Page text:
Irene – Interview 02
Age at Interview:
Irene lives with her husband. They have three children and two grandchildren. She is a retired teacher. Ethnicity/nationality: White British.
Brief outline:Irene’s two grandchildren, aged 7 and 12, have been diagnosed with autism and Asperger syndrome respectively.
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We always have that expectation that we raise our children, we borrow them don’t we for the time we’re privileged to have them and our duty is to see them through to adulthood and if you’ve done your job right, know that they’re stepping out into life with confidence. And knowing that something has happened in their life has curtailed the range of what they can step out into and realising that you want to be supportive of that. Also makes you look at the pattern of what we may be needed to continue to support for those grandchildren knowing that they’ll find some things about coping with life out there much more difficult and I’m sure with the older child he’s actually probably going through his most difficult period in life right now. Because I think school puts a huge demand on children anywhere along the spectrum.
Some of the things that my grandson finds physically difficult even at seven. He finds, he’s very worried about balance. He sometimes has difficulty in balance. When he was younger he liked all his chairs with sides. So he didn’t like sitting on stools and one of things, he’s always found quite difficult is taking himself to the toilet, because and he, even at seven he still needs to have the baby seat, because it’s not so much balance. And even will sometimes still hold the walls on the side of the toilet cubical and he finds actually finding, identifying where to wipe behind him, in the same way he finds it quite difficult if he’s hurt to identify exactly where the hurt is in his body. He’ll know something’s wrong but then obviously if he’s been playing, and he, you know, maybe you are getting dinner, you know, and the phone’s rung and you’re just talking to someone on the phone and you don’t see that he’s bumped himself, he might not be able to tell where the bump is. So you have to take extra time out to help him in those sorts of situations. And it’s very hard because sometimes the older child might have to wait longer. And then there’s times when the little one is just poottling along quite happy, playing on the Wii and doing his own thing and it’s interrupted because the older child’s had a complete behavioural meltdown over something and he’s ranting and raging and upset. And it affects the younger child and it’s keeping that balance all the time and making sure you’re there for both of them.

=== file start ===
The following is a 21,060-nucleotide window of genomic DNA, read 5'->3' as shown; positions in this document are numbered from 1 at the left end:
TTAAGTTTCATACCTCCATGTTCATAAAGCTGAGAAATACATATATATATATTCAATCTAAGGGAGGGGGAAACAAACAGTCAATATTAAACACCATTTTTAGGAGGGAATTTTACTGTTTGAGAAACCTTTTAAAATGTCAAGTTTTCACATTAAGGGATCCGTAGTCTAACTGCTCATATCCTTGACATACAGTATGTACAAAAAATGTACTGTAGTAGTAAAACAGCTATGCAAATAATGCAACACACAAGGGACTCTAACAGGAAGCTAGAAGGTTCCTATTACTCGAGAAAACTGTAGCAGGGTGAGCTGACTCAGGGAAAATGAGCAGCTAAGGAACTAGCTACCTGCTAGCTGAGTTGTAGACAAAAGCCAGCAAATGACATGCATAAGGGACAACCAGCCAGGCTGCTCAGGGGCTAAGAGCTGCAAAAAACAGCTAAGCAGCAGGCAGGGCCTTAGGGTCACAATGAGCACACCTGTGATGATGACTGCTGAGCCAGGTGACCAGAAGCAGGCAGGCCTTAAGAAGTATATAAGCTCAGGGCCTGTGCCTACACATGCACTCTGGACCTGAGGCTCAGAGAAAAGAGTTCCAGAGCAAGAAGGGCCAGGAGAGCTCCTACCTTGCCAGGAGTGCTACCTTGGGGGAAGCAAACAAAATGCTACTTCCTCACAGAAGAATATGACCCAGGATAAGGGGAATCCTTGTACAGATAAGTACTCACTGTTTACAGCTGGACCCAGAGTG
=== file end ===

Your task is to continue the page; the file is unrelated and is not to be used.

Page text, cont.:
You do your best, but you often feel quite, you know, you see other people saying, “Oh let’s just pack a picnic and go off to the seaside for the day, shall we?” And you know that’s never going to be part of your experience as a grandparent or as a parent. And seeing that my daughter, a lot of weekends, they don’t have real family time, because one of them has to do some with one of them and one of them has to do something...it’s rare. So they don’t often…Obviously they share with each other all the delights of the events that they’ve done with the individual children but they’re not there doing it together.
And sometimes I have sort of almost more anxiety about my elder grandson than the younger one because I think the level of disability is so much more evident in my younger grandson and it’s what people see isn’t it? We all know that people find it quite difficult to come to terms with neurological disabilities and behaviours that may be displayed by children along the spectrum, because it’s the unseen disability. It’s much easier if someone, sadly, it’s not, it’s not a comparison in any way, but if people can see someone’s in a wheelchair of they’ve got you know, a helmet on their head, or they need support to walk or whatever, it’s much easier for people to understand disability than if it’s a child whose having a meltdown in the supermarket, because they’re just completely overwhelmed by all the sensory things that they’ve got to deal with in there or because they can’t make themselves understood. They can’t find what’s worrying them about the way something looks on a shelf and the pattern of its upsetting them and disturbing them and they can’t explain that and they’re having a meltdown. So many people just think that they’re badly behaved kids.
Well I think because you’re aware always that quite a lot of life is so difficult for them, that when suddenly they get something or everything falls into place for them and you have a really good day, it makes it an added joy, over and above what perhaps you’d normally have. But then sometimes they show you things from their own perspective and world that is, that makes you look at the world differently yourself. You know, sometimes if they… at one time my grandson was absolutely fascinated by putting trains through tunnels and things and he’d lie flat on the floor, and in the end you end up looking flat on the floor and you see the train set in a completely new way. And it, you know, you can really enter into all the fun and the excitement he gets and what makes him happy. And by including him in that family planning for that big party and suddenly seeing this other side of him came out because he felt he was in control, because it had been well planned. He just shone, and you know, that is a memory that will stay with me to the very day that I die.